The Amandla Festival of Unity, held at Harvard Stadium outside of Boston, was a world music festival that Marley headlined in support of the liberation of South Africa from its oppressive apartheid regime and to raise consciousness about racism in America, specifically in the greater Boston area. Festival organisers sought out Marley as “a black international superstar with progressive politics.” Marley’s performance here is considered one of the finest of his entire career and it is crowned by his spellbinding rendition of “War,” based on a 1963 speech against racial discrimination by Emperor Haile Selassie I to the United Nations General Assembly and summed up by the lyric, “until the colour of a man’s skin is of no more significance than the colour of his eyes, mi say war.”

32) “Ambush In The Night”

If Legend was intended to soften Marley’s image, then 1979’s Survival is its antithesis as his most overtly socio-political work. Bob wrote “Ambush In The Night” about the assassination attempt on his life: “This ambush in the night all guns are aiming at me/they opened fire on me/Ambush in the night, planned by society/ambush in the night, they tryin’ to conquer me.” Over an indestructible one drop groove, Bob attributes his survival of that harrowing incident to “powers of the Most-High.”

33) “Top Rankin”

A blast of majestic horns opens this strongly articulated call to unity and indictment on corrupt leaders and their divisive tactics: “They don’t want to see us unite, all they want us to do is keep on fussing and fighting / they don’t want to see us live together, all they want us to do is keep on killing one another, top rankin’ are you skanking?” The song’s plea for harmony resonates just as powerfully today.

34) “Zimbabwe”

Bob not only wrote this song in solidarity with the freedom fighters in the southern African nation (formerly the white minority-ruled British colony, Rhodesia), he paid for all the necessary equipment sent to Zimbabwe from London so he and The Wailers could perform the song at independence celebrations there in April 1980. That performance was intended for invited guests only, but when Marley and The Wailers started playing, thousands broke down the gates. Police let off teargas and most of the band exited the stage, but Bob remained. When they returned, according to I-Three Marcia Griffiths, Bob commented with a lyric from the song, “now we find out who are the real revolutionaries.”

35) “Trench Town”

Released in 1982 as a 12” single with an extended dub mix and included on the posthumous Confrontation album, Bob revisits Kingston 12 where “they say we’re the underprivileged people so they keep us in chains” but “we free the people with music.” As the song winds down, Bob rhetorically asks “can anything good come out of Trench Town?” As the birthplace of reggae and the community where Bob and Bunny met Peter, the answer is a resounding yes!

36) “Could You Be Loved?”

Bob’s ambition to reach an African American audience was fulfilled with this funky, disco-tinged 1980 hit that advocated love of self, love of one’s people, and love of Jah. Thanks to influential program director Frankie Crocker, “Could You Be Loved” received regular rotation on New York City’s popular urban station WBLS FM. Representing a full circle moment in Bob’s career, “Could You Be Loved” incorporates lines from Bob’s very first single, “Judge Not,” sung by the I-Threes: “the road of life is rocky and you may stumble too / so while you point a finger someone else is judging you.”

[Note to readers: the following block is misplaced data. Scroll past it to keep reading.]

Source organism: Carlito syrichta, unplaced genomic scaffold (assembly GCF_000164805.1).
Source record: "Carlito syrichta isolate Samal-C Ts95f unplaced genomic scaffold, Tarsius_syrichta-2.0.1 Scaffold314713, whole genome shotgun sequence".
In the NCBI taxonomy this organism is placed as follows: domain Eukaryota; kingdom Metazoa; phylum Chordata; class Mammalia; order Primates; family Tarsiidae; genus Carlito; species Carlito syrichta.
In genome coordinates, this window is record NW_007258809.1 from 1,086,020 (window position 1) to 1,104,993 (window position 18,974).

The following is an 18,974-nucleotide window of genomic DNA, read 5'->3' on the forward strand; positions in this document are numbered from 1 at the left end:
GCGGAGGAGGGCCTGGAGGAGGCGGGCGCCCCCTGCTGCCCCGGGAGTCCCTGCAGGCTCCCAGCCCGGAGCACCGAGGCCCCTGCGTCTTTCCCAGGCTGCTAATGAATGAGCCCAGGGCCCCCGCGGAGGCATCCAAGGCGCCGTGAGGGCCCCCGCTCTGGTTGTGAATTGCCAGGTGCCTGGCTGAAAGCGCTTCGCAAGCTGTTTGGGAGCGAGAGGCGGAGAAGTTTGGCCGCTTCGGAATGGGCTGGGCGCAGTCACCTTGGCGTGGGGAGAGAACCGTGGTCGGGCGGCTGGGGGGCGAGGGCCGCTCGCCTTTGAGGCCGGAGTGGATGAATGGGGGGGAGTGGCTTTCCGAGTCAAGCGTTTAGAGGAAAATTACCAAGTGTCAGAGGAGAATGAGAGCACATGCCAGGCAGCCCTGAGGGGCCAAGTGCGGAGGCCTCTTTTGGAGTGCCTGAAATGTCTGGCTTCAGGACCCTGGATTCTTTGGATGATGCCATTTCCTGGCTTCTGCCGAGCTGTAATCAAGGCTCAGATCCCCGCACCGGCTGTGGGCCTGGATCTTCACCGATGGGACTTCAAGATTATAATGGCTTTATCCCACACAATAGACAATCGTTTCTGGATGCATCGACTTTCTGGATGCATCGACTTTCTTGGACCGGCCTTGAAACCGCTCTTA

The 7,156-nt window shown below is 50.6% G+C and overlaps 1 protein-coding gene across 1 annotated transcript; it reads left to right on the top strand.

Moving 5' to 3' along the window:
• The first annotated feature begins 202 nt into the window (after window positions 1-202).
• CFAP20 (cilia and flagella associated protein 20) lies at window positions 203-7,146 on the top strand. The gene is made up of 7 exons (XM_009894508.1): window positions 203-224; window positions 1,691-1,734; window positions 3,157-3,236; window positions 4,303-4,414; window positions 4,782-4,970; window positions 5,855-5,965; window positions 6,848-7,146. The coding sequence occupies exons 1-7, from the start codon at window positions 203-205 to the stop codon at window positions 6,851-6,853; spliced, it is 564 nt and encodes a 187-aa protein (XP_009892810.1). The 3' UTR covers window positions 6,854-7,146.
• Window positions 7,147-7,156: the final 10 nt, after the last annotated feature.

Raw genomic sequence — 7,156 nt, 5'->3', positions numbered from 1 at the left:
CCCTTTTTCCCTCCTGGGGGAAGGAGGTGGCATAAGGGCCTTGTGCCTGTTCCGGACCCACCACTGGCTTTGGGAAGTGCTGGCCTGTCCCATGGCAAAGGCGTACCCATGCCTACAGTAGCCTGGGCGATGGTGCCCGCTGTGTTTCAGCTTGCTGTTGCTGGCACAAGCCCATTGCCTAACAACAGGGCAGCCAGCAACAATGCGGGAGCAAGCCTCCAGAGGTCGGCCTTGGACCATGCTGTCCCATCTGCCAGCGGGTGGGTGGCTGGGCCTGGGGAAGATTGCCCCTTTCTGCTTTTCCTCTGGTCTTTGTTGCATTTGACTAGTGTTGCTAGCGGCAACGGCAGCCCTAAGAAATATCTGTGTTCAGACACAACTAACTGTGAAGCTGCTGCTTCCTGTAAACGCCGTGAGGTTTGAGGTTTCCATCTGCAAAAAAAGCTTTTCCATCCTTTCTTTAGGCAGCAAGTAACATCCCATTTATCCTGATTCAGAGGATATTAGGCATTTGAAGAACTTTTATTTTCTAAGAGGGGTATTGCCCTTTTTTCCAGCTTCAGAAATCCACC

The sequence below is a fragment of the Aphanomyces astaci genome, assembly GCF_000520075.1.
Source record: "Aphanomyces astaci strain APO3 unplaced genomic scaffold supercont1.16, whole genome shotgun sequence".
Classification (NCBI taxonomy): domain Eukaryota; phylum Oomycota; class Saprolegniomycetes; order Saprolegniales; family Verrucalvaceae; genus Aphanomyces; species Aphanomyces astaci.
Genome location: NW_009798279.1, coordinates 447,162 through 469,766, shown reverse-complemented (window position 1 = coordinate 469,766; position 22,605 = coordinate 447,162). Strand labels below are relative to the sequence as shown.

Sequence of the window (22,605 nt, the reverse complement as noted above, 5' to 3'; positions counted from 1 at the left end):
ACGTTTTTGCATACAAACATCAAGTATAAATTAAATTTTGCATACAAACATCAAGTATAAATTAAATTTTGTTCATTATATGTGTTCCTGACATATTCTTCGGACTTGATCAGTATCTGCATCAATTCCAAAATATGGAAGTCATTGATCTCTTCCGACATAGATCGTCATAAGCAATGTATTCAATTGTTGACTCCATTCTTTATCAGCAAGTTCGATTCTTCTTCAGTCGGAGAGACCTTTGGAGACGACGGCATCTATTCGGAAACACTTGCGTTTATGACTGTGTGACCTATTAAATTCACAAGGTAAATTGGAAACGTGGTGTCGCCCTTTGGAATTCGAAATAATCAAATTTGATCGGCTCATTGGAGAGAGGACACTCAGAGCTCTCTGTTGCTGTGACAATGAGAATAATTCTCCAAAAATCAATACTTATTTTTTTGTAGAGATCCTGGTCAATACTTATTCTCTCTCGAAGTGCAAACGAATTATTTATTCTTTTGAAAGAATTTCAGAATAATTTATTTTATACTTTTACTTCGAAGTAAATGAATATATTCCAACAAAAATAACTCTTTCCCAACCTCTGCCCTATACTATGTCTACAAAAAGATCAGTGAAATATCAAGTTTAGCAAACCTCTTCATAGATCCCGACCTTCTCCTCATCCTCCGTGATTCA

37 & 38) “Coming In From The Cold,” “Redemption Song”

According to Timothy White’s celebrated 1983 Bob Marley biography, Catch A Fire, when Chris Blackwell initially heard the songs that Bob submitted as the Uprising album (the final album released in Marley’s lifetime), he told Marley he had something more to give to the project. Marley returned the next day with two additional compositions, “Coming in From The Cold” and “Redemption Song,” which provide Uprising’s dramatic opening track and its haunting conclusion.

“Coming In From The Cold” proves that despite having achieved global superstar status Marley remained a credible, deeply insightful voice for the sufferers, wherever they might be.

On the acoustic “Redemption Song,” Marley alternates between plaintively addressing his audience about his imminent departure and reflecting on how his time on earth was spent. “How long shall they kill our prophets while we stand aside and look?” he asks the listener, while the contemplative “all I ever had redemption songs, these songs of freedom,” sums up the greatest wealth he had always possessed.

39) “I’m Hurting Inside”

Following his collapse while jogging in Central Park, the subsequent diagnosis of cancer, and the decision to end the Uprising tour, Bob chose this reflective song for a three-hour sound check in Pittsburgh, ahead of the final concert of his career. Initially released by The Wailers’ on their Wail N Soul M imprint in 1968 (with Rita and Peter Tosh on background vocals), the song addresses fleeting joy in younger years: “When I was just a little child/happiness was there a while/then from me, yeah, it slipped one day/happiness, come back, I say.” It is absolutely heartbreaking in this context.

40) “Get Up, Stand Up”

From the 2010 Live Forever album, which captures Bob’s final concert at Pittsburgh’s Stanley Theatre on September 23, 1980. This enduring anthem, co-written by Marley and Peter Tosh and first recorded by The Wailers in 1973, encourages staying resolute in claiming one’s rights and has fittingly been adapted as a struggler’s anthem throughout the world. There are many versions of this song by Marley and Tosh that are worth hearing, but the historical significance of this haunting rendition—as the last song Bob ever performed—provides the proper finale for an artist who never gave up the fight and continues to inspire so many to do the same. (Courtesy The Daily Beast)